The possibility of having COPD going by a positive test is therefore 0.10684 or about 10.684% chance as compared to the 90% shown by the spirometry screening in Table 1. In conclusion, drawing from both tables, if we took 100 district residents, only 1 of them will have COPD (1%) and there’s a 90% chance they are likely to test positive. Among the remaining 99 district residents, 7.6% will test positive, approximately 8 residents. That is, for all positive results we will have only 1 in 9 residents will test correct positive for each screening. The real number, however, will be 10.684% or approximately 1 in every 10 residents.

In our second example, we take a look at lung cancer. CDC (2015) links 80% to 90% of lung cancer cases to cigarette smoking; further people who smoke are 30 times more likely to get lung cancer compared their counterparts who are non-smokers. CDC also notes that 15 out of 100 adults (those who are 18 years and above) smoke cigarettes. National Cancer Institute (2015) lung cancer Computed Tomography (CT) scans of up to three times annually found that 39.1% had at least recorded false positives reporting an accuracy of 94.5% on the tests. The US population is approximately 243, 333,333 adults, which implies that about 36,500,000 people smoke cigarettes. Here is how the figures look like in a table format;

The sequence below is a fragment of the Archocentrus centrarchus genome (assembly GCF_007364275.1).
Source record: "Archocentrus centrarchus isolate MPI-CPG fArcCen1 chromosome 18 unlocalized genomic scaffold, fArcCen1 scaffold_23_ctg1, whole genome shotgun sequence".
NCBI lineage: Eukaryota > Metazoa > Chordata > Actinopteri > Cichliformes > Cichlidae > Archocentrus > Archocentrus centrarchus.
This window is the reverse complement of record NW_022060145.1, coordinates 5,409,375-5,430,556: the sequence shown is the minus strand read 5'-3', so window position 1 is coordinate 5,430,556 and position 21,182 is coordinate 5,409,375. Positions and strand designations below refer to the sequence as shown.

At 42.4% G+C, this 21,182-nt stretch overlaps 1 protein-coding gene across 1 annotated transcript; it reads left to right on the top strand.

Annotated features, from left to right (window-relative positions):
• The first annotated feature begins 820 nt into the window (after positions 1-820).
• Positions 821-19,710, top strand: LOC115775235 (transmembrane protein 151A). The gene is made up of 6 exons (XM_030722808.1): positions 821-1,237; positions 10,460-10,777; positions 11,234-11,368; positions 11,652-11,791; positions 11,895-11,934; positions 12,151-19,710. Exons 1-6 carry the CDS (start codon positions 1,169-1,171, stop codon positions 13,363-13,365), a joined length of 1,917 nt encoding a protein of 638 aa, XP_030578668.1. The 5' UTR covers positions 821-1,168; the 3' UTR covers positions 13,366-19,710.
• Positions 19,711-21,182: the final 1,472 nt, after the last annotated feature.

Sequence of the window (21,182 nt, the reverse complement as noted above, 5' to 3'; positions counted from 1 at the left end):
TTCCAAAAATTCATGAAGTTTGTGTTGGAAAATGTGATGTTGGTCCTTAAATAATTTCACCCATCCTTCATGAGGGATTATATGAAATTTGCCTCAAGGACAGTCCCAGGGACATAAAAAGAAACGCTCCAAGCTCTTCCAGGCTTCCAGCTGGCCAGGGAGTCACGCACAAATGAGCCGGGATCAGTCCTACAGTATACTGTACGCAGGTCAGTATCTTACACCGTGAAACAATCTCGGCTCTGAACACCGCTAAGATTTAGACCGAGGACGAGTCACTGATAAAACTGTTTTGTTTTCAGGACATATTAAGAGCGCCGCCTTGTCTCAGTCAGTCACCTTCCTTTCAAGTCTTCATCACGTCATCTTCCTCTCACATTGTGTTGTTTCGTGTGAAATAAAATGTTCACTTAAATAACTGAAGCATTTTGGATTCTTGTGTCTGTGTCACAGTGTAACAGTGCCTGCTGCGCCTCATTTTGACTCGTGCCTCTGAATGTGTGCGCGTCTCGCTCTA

Table 2: Sample CT Scan test results

CT Scan

Smokers (15%)



Tested Positive True Positive

34,492,500 (94.5%)

False Positive

80,871,834 (39.1%)

Tested Negative False Negative

2,007,500 (5.5%)

True Negative

125,961,499 (60.9%)

Totals 36,500,000 206,833,333 243,333,333


Using Bayes theorem formula indicated in previous section in this writeup, this means that event ‘an’ or smokers in the US are 15%; event ‘B’ or positive result is average 85% (mid-point of 80% to 90%) and ‘probability of event B given an’ is about 333% (or 30 times more likely). Thus;


P (A|B) = 3.33 * 0.15 = 0.58764


The probability (computed) of a smoker having lung cancer is 0.58764 (58.76%).   Compared to initial projections of 80% to 90%, this therefore raises question on the accuracy of CT scan test results.

In real life, it is important to remember that CT scan tests however popular will not be carried out on all existing smokers or even the entire population. Thus it is unlikely that the reported false positive among non-smokers will be recorded. However, in practice both false negative and false positives persons will continue to be monitored by their doctors for any symptoms of the disease, and if displayed these persons will be tested again. Doctors will also choose to carry out appropriate follow-up tests on especially positive screening results thereby preventing the risk of prescribing lung cancer drugs to persons who are otherwise healthy. Personally, it is this practice of carrying out extensive tests/investigations and re-tests – what others might consider as invasive and burdensome – that supports the rational of complementing medical tests, the test results (data), calculations, probability theorems (Bayes theorem), assumptions and other external factors thereby providing those in the medicine profession with comprehensive information to make accurate and timely decisions.